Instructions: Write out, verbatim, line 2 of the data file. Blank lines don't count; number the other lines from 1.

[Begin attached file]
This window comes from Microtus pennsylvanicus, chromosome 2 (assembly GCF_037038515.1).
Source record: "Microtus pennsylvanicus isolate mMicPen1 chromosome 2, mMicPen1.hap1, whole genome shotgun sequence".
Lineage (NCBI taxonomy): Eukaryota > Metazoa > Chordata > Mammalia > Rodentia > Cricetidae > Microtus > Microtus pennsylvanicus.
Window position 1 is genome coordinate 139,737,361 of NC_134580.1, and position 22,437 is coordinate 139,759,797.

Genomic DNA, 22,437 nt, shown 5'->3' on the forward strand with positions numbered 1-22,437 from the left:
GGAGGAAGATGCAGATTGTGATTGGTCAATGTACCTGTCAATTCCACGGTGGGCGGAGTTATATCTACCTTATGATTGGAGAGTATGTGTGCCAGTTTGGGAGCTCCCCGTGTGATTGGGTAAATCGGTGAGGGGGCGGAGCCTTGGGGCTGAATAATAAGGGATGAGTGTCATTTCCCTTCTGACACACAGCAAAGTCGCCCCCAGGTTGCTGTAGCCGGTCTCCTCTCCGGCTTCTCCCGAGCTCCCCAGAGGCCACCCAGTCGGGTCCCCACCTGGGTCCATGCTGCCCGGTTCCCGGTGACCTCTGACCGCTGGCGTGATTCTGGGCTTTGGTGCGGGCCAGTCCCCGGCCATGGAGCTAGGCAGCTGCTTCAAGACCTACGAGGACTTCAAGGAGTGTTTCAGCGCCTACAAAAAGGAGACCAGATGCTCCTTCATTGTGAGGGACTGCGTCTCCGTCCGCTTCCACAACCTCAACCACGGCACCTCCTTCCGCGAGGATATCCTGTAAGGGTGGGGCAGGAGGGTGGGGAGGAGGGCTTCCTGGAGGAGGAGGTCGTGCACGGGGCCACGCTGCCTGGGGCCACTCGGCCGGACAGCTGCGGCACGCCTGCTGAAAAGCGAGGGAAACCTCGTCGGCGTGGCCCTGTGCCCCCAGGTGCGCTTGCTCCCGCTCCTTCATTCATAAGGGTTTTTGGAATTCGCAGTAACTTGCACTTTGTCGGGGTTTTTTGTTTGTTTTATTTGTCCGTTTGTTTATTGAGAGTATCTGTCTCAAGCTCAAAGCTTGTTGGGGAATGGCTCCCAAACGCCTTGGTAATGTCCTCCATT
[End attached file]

Source record: "Microtus pennsylvanicus isolate mMicPen1 chromosome 2, mMicPen1.hap1, whole genome shotgun sequence".